The strike, according to the leadership of the association, is to compel government to pay them their two years consolidated salaries.
JUSAG at a news conference in Accra re-called countless meetings with government and the Judicial Council which have yielded no results.
An agreement was reached for their two-year consolidated salaries to be paid to them but that is yet to be fulfiled by the government.
According to the association, in April this year, an intended strike was aborted after a promise from government to pay them. A presidential meeting set up to discuss the payment schedules failed to implement the recommendations.
President of JUSAG, Alex Nartey said “[We are suspending] our services nationwide effective tomorrow until government implements the judicial councils approved consolidated salaries for director, deputy directors, registrars and the rest of the court staff.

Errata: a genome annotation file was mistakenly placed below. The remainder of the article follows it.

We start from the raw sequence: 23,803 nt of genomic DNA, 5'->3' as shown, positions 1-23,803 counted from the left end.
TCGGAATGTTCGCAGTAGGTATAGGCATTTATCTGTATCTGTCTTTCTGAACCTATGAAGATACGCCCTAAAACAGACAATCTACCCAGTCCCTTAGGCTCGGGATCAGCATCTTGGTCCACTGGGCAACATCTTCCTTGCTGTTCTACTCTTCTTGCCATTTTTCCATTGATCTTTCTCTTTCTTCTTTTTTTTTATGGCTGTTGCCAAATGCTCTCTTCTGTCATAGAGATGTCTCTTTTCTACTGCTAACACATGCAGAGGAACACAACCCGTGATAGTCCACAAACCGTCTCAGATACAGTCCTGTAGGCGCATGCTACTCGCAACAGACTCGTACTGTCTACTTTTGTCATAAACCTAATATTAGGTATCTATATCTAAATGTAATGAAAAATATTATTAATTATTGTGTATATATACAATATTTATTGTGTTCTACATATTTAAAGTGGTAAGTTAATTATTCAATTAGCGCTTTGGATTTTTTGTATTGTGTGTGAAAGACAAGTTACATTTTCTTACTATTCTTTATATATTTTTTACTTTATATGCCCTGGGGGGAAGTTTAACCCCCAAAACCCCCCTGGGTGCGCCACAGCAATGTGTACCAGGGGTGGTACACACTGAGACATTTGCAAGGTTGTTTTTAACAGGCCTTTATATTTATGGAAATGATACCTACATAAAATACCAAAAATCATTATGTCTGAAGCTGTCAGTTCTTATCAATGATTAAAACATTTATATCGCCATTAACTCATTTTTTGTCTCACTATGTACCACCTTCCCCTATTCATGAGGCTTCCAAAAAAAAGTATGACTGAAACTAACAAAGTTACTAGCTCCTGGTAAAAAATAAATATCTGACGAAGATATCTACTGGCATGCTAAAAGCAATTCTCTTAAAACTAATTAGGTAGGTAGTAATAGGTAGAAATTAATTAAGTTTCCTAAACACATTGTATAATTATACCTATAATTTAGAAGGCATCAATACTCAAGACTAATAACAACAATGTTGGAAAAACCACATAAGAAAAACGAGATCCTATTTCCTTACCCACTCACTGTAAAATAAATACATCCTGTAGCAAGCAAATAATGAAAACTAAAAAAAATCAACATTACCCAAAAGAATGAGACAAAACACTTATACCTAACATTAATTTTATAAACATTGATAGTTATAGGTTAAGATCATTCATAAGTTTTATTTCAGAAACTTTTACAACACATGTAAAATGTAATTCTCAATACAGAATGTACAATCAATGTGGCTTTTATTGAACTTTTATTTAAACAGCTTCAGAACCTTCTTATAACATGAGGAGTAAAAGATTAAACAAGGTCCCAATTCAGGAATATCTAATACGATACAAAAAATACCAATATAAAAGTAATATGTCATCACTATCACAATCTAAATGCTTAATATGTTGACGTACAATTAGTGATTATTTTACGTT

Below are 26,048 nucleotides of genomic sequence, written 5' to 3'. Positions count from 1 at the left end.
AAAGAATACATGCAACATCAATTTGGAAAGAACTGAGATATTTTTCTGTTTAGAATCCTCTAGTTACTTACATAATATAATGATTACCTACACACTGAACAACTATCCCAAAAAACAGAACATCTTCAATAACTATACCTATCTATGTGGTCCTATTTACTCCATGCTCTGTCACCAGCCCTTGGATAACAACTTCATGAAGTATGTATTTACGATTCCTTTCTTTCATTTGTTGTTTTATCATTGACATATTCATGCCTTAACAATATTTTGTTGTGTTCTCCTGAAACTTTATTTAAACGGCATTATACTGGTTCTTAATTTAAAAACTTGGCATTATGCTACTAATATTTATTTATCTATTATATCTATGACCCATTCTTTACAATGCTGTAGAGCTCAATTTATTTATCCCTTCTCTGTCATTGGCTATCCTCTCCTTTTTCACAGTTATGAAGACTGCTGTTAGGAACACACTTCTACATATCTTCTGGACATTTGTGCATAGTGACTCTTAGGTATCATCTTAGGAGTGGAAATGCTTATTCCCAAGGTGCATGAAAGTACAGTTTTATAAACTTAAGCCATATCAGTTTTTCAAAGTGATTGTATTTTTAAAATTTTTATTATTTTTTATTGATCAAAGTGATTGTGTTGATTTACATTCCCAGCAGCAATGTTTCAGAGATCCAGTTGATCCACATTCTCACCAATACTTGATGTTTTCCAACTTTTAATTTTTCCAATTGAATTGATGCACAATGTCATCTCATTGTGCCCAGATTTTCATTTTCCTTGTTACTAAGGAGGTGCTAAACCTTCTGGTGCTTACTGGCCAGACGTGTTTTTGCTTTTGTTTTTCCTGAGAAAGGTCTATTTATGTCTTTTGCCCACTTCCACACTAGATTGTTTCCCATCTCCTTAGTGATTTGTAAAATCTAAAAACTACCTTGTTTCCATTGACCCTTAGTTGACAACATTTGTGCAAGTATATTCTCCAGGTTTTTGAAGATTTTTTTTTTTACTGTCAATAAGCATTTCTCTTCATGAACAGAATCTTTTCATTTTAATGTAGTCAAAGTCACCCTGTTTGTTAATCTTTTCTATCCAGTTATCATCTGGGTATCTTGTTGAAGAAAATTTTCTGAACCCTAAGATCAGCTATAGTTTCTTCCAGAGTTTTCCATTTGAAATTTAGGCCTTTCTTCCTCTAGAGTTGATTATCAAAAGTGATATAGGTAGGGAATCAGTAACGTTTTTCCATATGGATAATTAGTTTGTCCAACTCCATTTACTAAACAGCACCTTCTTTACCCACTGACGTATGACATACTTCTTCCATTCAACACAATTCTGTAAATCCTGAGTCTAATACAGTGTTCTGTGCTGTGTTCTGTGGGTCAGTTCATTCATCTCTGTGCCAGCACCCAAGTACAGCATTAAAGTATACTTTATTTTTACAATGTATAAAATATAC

“All regional executives are to ensure full compliance of the above directives and I want to appeal to all the staff, follow the issues and abide strictly with the directive.”
He again asked other key stakeholders to impress on government to facilitate the payment of their consolidated salaries.
Meanwhile the Minister for Employment and Labour Relations, Haruna Iddrisu has declared the current JUSSAG strike as “unconstitutional and illegal.” He indicated that although they have legitimate issues, government has not reneged on its promise to resolve their concerns and indicated that several meetings have been held and recommendations have been made and would be implemented in due course.”